Agendas and Decisions: How State Government Executives and Middle Managers Make and Administer Policy

Connecting theory and practice, Agendas and Decisions explores how state-level public executives and managers decide and implement policy. The authors focus on Tennessee Governor Lamar Alexander’s (1979–1987) management system, which believed in and practiced the principles espoused by leadership theorists: focus on one or two important substantive problems or initiatives, work with stakeholders to protect the organization and to obtain necessary resources, hire good people, and authorize them to act. In addition to sending his cabinet members to the Kennedy School of Government to learn leadership principles, he also established the Tennessee Government Executive Institute (TGEI) to provide a similar program for mid-level executives. Authors Dorothy F. Olshfski and Robert B. Cunningham managed the TGEI during its first five years and had unprecedented access to state-level public executives and managers. Here, they explain the everyday workings of state-level bureaucracy within the context of a simple decision model and share managers’ and executives’ own stories. Their research questions several aspects of the current orthodoxy on decision-making processes, offers new thinking about executive leadership in implementation and evaluation, and compares executive and middle-manager thinking and behavior.
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About the author

Dorothy F. Olshfski is Associate Professor of Public Administration at Rutgers University at Newark and coeditor (with Kathe Callahan and Erwin Schwella) of Global Public Management: Cases and Comments.

Robert B. Cunningham is Professor of Political Science at the University of Tennessee at Knoxville and coauthor (with Yasin K. Sarayrah) of WASTA: The Hidden Force in Middle Eastern Society.

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Additional Information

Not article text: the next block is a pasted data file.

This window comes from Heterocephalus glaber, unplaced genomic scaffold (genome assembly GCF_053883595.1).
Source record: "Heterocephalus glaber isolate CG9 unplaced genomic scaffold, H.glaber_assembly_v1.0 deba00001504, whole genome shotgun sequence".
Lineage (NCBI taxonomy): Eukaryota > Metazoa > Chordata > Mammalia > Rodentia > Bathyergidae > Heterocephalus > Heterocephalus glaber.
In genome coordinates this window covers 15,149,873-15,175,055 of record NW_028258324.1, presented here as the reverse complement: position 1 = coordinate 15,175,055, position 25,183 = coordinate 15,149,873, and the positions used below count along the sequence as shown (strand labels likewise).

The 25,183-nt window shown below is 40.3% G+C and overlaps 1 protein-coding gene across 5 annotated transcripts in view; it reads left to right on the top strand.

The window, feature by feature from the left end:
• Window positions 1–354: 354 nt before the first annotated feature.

SUNY Press
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Published on
Jan 8, 2009
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Political Science / American Government / State
Political Science / Public Affairs & Administration
Political Science / Public Policy / General
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A unique resource for students and professors alike, this book reveals the important practical, educational, and emotional benefits provided by college programs that allow students to help others through service work in inner-city classrooms, clinics, and other challenging environments. Filled with vivid first-person reflections by students, Experiencing Service-Learning emphasizes learning by doing, getting into the field, sharing what one sees with colleagues, and interpreting what one learns.

As the authors make clear, service-learning is not a spectator sport. It takes students “away from the routines and comfort zones of lecture, test, term paper, exam” and puts them into the world. Service-learning requires them to engage actively with cultures that may be unfamiliar to them and to be introspective about their successes and their mistakes. At the same time, it demands of their instructors “something other than Power-Point slides or an eloquently delivered lecture,” as no teacher can predict in advance the questions their students’ experiences will raise. In service-learning, students and teacher must act together as a team of motivators, problem solvers, and change agents.

While most of its personal vignettes come from service-learners who have worked as mentors in elementary schools, the book also includes a chapter in which coauthor Michele Gourley describes at length her experiences at a faith-based health clinic in Honduras. In offering such stories—along with a succinct introduction to basic concepts, an assessment of how service-learners can effect transformational change, and project examples—this text will not only prepare students for the adventures of service-learning but also aid professors and administrators tasked with developing service-learning courses and programs.

Robert F. Kronick is a professor of educational psychology and counseling at the University
of Tennessee–Knoxville and the author of Full Service Community Schools.
Robert B. Cunningham is a professor emeritus of political science at the University
of Tennessee–Knoxville. His books include Agendas and Decisions: How State Government
Executives and Middle Managers Make and Administer Policy, coauthored with Dorothy F. Olshfski. Michele Gourley is a physician and public health professional with a background in rural community health and state health policy.
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